Math and the iPad: Mathination

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From time to time I do a little survey of the math applications that have been made available for the iPad. I haven’t had time lately to really look through the full set of what has become available in the last couple of months, but Matthew Self, author of Mathination, recently brought his app to my attention.

Mathination screenshot

Rather than being a full blown symbolic computation system like Maple or Mathematica, Mathination attempts to take advantage of the iPad’s touch system to let you manipulate formulas and equations like you might do on paper.

If you have x – 1 = 2 and want to add 1 to both slides, just grab the 1 on the left hand side and slide it over to the right to get x = 2 + 1. Then grab the 2 and the 1 and pinch them together to get 3. This works for more complicated polynomial and rational (quotient) expressions as well. I can see this as a great way for kids and students to learn basic algebraic manipulations. The special keyboard for entering your own expressions is well designed.

Math systems tend to be very big and complicated and part of the problem is that there is always more to do. With the extra features often come added complexity and Self’s challenge in evolving Mathination will be to choose selected function to add without making the very nice user interface cumbersome. Here are a few things I might suggest adding sooner rather than later:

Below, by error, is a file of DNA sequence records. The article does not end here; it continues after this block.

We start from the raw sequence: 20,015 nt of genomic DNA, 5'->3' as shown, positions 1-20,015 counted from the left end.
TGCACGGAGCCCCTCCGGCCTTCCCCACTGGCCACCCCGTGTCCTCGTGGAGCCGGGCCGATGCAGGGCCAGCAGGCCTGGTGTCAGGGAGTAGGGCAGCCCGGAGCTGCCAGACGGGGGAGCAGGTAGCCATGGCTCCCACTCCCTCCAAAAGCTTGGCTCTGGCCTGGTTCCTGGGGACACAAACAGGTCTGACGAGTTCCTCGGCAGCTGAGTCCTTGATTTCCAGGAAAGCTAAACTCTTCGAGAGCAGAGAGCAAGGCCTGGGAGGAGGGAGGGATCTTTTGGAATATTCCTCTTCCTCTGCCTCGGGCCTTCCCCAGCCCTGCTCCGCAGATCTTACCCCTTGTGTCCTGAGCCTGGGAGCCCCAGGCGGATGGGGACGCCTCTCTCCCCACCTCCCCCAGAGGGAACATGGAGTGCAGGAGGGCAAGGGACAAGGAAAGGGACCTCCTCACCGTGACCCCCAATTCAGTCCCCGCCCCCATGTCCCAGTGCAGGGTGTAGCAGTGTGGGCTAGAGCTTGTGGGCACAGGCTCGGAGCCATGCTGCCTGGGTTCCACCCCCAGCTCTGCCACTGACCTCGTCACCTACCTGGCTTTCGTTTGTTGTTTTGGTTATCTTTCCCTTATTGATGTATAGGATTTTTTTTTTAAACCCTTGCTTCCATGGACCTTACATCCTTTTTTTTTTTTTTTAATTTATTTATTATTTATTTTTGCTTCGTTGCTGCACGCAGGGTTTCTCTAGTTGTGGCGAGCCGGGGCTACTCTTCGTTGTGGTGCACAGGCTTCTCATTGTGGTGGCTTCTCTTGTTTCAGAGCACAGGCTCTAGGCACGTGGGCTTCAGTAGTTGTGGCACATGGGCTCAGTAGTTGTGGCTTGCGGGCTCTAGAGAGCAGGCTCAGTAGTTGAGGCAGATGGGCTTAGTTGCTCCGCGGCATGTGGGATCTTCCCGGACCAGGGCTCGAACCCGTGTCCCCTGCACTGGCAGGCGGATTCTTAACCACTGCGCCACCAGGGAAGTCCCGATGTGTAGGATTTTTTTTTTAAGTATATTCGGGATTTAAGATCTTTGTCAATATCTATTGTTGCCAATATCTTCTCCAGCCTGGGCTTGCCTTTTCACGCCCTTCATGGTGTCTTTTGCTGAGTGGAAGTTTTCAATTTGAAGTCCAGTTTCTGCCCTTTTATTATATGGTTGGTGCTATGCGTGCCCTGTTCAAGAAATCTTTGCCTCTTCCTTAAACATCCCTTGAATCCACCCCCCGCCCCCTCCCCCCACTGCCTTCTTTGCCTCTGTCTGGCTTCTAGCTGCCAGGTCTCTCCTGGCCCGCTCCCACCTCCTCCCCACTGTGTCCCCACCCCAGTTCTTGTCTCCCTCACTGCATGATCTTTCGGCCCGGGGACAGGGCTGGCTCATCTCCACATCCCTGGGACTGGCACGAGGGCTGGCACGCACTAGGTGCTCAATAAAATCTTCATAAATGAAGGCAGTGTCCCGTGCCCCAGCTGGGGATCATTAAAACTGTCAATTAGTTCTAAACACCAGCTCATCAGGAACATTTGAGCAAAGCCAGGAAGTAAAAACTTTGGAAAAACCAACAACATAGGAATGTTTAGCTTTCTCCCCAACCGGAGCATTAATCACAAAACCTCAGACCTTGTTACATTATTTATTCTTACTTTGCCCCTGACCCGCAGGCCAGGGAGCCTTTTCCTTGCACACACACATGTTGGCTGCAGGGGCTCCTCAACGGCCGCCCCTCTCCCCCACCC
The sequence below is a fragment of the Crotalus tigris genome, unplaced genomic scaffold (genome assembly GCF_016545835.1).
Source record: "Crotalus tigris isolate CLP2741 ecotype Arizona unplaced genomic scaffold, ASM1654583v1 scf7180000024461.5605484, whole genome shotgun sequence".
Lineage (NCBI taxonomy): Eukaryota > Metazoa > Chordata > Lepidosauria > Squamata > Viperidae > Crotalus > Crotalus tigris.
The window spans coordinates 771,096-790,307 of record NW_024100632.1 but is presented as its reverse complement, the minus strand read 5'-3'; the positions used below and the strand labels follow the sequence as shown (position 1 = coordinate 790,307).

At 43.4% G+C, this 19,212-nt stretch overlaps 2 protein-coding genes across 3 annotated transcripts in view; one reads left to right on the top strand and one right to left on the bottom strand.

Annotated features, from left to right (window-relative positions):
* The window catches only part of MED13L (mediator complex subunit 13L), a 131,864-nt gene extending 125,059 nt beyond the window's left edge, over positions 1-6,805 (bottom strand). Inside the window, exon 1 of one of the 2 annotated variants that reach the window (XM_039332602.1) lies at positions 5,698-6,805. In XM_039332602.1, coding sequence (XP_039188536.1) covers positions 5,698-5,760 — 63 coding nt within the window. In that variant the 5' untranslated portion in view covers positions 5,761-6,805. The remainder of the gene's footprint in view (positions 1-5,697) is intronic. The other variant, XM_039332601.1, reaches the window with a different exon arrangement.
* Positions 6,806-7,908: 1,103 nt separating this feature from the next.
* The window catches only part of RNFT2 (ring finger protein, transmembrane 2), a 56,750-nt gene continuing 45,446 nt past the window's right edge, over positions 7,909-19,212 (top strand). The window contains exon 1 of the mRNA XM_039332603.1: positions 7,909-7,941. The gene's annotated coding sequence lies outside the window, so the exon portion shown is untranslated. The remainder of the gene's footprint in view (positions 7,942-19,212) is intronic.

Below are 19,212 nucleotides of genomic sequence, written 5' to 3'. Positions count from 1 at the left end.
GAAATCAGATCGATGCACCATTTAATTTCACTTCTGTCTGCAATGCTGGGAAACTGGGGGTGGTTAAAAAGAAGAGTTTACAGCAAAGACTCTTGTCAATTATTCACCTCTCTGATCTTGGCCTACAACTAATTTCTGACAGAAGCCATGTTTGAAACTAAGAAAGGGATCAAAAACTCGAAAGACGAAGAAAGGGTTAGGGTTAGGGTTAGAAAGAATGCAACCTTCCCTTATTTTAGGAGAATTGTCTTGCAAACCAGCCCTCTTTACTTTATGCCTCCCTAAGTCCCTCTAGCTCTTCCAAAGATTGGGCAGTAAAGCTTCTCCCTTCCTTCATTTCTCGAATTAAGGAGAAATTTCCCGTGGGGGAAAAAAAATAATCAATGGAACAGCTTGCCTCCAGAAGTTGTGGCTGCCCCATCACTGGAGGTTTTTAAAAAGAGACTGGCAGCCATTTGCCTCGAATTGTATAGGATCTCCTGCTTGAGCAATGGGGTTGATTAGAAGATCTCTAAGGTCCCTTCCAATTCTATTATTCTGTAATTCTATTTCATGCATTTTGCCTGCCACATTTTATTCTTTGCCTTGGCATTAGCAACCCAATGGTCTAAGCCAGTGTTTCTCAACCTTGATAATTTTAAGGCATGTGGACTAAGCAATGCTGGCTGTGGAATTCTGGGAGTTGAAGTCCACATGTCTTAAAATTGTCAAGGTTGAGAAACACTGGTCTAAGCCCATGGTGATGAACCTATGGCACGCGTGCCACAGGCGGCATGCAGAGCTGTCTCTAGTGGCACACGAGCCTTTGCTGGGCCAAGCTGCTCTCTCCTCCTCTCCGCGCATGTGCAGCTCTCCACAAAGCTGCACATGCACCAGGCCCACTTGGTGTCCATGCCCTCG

• Have some settings that control how much of the simplification is done automatically. While someone is learning basic algebra, I can see the value of having x – 1 = 2 become x = 2 + 1. I would like a setting that automatically collects up the numbers, so I would get x = 3 immediately. (Note that this can be non-trivial because it is easy to have such a system do computations that the user did not intend.)
  • The computation history is a nice feature, but I would like an option to see it all on a separate screen. Ideally I could even assign problem numbers to a series of calculations so that I could then print or send my computations to a teacher for grading.
  • I think an engine for factoring at least quadratic polynomials would be a good addition. I don’t always want to do too much work to find the roots.

All in all, this is a great start and one of the first iPad apps that does more than just arithmetic and takes advantage of the touch functionality. I look forward to seeing how the app evolves.